With a grand subject it is sometimes apt to say relatively few words. Thus: John Larroquette. In Nantucket Sleigh Ride, this actor plays Mundie, the lead role. Not surprisingly, he told a recent PBS interviewer that when he first read the script he turned to his wife, Elizabeth, and asked, “Can I carry this water at my age?” He is 71, younger than our current President and two of his Democratic contenders, but he was right to ask the question. Mundie is onstage almost the entire play.
Buoyed by a talented cast, Larroquette carries the water and then some. Mundie transforms himself from playwright to stockbroker, and Larroquette transforms the story from surreal farce into touching drama. Terry Teachout wrote in his Wall Street Journal review that he “watched the last scene through tears.”
I could contemplate the ending of the play’s run, this Sunday, also through tears, but each time I have watched the production I have been too busy laughing, so I would rather remember the engagement, and Larroquette, through a merrier lens.
All the same, at this point, I could recall the tale of Mundie and his youth through a melancholy mist. It’s merely a question of memory. And memory, as Larroquette told me on a rehearsal break early in the Nantucket ride, is very much at the heart of John Guare’s play. “Memory is faulty,” Larroquette said, “and subjective, so I don’t think the story Mundie tells is necessarily the story that happened. It’s the story that he remembered having happened.”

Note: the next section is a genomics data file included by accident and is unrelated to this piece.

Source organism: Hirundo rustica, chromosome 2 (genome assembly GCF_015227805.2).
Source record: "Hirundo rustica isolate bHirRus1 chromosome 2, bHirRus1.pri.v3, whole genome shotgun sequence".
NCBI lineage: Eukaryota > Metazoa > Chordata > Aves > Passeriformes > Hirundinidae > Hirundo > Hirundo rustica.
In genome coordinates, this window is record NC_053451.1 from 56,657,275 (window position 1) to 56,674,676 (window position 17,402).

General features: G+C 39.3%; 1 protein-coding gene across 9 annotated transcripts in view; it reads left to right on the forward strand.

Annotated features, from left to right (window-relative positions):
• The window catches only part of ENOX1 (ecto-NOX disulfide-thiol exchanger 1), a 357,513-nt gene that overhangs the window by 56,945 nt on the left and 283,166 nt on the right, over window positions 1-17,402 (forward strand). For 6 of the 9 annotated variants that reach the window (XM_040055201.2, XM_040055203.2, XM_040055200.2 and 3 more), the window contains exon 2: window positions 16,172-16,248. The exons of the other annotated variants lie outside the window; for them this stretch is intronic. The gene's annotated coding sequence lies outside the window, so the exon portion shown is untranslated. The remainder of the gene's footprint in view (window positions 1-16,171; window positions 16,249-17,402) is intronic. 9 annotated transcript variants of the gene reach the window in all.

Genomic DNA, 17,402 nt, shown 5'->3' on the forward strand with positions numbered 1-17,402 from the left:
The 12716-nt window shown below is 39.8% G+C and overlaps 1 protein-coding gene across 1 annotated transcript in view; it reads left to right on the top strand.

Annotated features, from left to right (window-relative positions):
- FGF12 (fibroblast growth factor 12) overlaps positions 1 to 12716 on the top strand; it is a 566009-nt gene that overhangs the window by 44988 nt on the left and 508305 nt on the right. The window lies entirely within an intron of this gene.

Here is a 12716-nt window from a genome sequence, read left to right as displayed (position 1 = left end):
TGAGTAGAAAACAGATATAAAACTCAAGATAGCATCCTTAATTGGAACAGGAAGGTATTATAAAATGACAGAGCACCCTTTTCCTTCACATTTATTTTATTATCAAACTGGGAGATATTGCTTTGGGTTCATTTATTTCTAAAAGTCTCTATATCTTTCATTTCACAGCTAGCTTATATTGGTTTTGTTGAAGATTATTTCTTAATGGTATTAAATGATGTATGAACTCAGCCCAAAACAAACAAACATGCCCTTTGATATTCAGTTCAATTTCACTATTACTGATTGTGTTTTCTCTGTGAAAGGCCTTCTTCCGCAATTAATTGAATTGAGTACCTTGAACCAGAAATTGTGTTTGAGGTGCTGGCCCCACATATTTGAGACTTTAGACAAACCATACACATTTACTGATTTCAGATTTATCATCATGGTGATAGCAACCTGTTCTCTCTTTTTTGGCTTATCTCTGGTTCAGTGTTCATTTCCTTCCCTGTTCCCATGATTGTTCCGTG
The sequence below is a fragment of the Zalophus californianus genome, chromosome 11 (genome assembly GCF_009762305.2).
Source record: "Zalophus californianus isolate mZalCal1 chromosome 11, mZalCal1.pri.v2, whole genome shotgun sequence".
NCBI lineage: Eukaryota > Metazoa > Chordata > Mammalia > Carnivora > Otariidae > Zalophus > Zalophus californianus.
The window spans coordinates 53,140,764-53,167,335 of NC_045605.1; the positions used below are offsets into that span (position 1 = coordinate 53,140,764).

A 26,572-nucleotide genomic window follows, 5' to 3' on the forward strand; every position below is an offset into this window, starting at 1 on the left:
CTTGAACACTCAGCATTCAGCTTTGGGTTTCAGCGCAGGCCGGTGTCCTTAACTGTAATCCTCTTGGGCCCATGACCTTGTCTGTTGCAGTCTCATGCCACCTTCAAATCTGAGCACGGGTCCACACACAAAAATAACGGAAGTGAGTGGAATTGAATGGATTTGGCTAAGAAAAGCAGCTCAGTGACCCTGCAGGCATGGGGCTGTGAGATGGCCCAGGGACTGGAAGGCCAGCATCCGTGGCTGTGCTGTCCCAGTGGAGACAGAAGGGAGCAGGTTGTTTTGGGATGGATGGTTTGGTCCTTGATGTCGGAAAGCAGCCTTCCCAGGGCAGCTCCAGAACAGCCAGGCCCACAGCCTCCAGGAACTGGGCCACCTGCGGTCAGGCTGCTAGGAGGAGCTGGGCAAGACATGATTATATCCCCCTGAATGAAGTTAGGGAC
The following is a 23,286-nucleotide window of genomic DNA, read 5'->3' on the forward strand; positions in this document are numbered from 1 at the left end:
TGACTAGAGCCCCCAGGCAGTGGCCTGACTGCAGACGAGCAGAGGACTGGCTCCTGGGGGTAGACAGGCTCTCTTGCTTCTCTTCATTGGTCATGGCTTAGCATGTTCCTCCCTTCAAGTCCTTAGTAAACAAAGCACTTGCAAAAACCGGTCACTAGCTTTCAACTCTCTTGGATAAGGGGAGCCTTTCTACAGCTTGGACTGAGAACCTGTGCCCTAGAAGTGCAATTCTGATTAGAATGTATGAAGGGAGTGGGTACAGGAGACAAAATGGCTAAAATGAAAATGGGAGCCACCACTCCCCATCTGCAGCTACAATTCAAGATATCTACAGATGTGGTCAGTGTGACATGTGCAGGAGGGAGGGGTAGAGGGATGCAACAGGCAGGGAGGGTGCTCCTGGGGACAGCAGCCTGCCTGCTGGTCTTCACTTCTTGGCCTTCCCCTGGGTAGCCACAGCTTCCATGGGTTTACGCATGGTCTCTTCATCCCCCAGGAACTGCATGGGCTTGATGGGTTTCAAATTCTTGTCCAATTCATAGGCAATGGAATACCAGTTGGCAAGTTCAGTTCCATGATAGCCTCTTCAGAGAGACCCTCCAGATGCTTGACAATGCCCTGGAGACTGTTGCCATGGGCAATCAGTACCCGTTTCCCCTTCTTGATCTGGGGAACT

During another quick exchange after a performance, Larroquette, who holds five Emmy awards (he won four in a row for “Night Court”), was insistent about the quality of Guare’s play and of the direction of Jerry Zaks. “John is a great writer,” Larroquette said, “and in this case a surreal-comedy writer who touches on deep issues.” He went on: “And Jerry is a great director. He kept us focused on telling the story.”
Before Nantucket, Larroquette hadn’t done a play for a few years, and in that PBS interview he spoke about the experience of a live audience, especially in a theater as intimate as the Newhouse. “In the play, I talk to the audience and sometimes it can throw you. I compensate for that by looking into the dark beyond the fourth row. I can tell within a minute of the action starting whether the audience is leaning forward for the story or if they’re leaning back saying, ‘Show me.’”
I can attest that every time I have watched Nantucket Sleigh Ride that the audience was leaning forward, and a large reason that they were leaning forward was owing to the charm, skill, and supreme companionability of Larroquette.
Brendan Lemon is the editor of lemonwade.com